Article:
And finally, we were in the ICW – generally on the route which will be followed for the next thousand plus miles. Running out of daylight, we abandoned the plan to get to Ft Pierce and a strange marina and instead anchored on the north (lee) side of the Jensen Beach Causeway bridge. Have seen this anchorage for years between Jensen Beach and Nettles Island RV Resort. We joined another 10 or so boats just offshore of popular Conchy Joe’s and Hoffman’s waterside restaurants. It was a great place to anchor/sleep.
Morning found us leaving the anchorage and heading the final 20 miles north to Ft Pierce where I was going to have the new electronics, I had ordered 2 months before, installed. I pulled into the Ft Pierce City Marina to fuel up and get a pump out. I wanted to fill up the tank so I am able to get a better sense of the accuracy of the fuel gauge and tank sight glass. 630 gallons later, I had a full tank (total capacity = 850 gal). I’ll have to do the math later. It was just a short 1 mile hop from there to Pelican Yacht Club on the Ft Pierce channel and ‘home’ for the next week. Rec’d a great sunset reward that evening!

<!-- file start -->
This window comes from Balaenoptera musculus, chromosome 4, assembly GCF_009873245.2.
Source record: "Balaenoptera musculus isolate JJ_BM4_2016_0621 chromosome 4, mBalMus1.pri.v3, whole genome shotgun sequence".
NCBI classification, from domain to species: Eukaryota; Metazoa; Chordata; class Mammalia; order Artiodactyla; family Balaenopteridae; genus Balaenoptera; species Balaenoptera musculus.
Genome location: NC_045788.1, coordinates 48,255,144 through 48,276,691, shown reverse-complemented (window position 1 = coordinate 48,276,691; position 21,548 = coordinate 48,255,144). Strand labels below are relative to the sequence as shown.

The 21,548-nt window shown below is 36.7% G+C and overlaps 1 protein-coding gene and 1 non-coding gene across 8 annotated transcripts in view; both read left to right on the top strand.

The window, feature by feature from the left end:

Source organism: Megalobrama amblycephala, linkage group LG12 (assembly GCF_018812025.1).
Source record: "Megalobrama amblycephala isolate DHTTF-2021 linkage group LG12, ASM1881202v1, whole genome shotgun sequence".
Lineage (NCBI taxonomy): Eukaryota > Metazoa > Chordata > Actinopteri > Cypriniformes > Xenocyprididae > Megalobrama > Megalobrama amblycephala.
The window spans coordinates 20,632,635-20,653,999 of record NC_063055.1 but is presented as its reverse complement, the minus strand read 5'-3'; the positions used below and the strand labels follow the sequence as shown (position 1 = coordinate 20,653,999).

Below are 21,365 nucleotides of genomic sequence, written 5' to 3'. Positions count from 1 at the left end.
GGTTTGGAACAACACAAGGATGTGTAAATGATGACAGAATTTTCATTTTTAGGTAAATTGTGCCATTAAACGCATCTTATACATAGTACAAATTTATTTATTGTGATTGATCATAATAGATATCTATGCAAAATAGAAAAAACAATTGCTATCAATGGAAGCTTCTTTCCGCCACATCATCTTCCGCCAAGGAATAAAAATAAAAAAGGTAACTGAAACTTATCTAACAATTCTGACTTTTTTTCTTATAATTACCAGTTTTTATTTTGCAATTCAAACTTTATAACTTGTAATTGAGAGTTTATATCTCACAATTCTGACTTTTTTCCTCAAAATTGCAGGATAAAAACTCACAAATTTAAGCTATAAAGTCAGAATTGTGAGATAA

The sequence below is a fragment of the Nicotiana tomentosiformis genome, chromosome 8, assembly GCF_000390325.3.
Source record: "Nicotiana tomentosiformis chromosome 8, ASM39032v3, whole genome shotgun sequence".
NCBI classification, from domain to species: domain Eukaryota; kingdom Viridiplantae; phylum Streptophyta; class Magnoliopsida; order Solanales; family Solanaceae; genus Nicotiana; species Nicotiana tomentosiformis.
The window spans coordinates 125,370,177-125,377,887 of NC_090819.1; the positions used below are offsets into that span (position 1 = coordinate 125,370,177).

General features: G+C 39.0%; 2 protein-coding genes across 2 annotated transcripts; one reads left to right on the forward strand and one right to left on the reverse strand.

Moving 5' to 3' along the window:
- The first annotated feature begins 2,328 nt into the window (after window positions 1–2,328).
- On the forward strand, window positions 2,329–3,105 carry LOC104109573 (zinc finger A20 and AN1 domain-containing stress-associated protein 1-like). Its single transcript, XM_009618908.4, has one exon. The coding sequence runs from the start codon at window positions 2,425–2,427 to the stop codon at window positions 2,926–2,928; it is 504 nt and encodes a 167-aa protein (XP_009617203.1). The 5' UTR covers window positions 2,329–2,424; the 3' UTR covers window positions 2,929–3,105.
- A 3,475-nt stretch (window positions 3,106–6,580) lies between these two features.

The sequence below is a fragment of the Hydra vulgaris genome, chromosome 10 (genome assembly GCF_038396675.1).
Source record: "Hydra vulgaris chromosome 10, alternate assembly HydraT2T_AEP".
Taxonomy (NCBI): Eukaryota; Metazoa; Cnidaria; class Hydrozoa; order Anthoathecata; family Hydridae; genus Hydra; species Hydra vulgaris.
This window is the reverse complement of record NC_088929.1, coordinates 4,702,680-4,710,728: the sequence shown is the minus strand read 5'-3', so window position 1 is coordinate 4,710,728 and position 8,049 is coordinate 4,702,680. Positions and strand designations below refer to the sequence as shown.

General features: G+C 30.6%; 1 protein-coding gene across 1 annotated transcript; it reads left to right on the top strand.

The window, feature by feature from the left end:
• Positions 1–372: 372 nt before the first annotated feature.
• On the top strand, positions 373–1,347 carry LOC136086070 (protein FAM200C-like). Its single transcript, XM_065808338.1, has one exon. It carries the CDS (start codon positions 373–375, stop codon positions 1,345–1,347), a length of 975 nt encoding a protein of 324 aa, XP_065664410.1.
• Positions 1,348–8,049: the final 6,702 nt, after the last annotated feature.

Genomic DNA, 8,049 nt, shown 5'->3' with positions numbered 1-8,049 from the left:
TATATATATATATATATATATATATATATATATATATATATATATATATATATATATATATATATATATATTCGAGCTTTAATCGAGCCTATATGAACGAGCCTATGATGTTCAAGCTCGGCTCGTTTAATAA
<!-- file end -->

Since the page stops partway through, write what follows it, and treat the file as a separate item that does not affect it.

Within an hour of docking, Island Marine Services of the Treasure Coast came aboard to look at the scope of their electronics install, cable routing etc. It’s amazing all the panels that come of the walls and ceilings revealing cable paths forward, aft, up and down.
This is how the lower, pilot house helm looked before
Lower helm within the “Hump”; Lower left small grey square is the depth sounder display; upper left grey rectangle is the VHF radio. Upper right grey rectangle is the GPS, lower right small grey square is the autopilot display and middle large grey square is the chart plotter
New “Hump” layout: Black panel background, Mid left is the new VHF Radio, Mid right is the new auto pilot display and mid panel is the new 16” muli-function touch screen display incorporating charting, depth finderr, engine room and stern camera displays and much more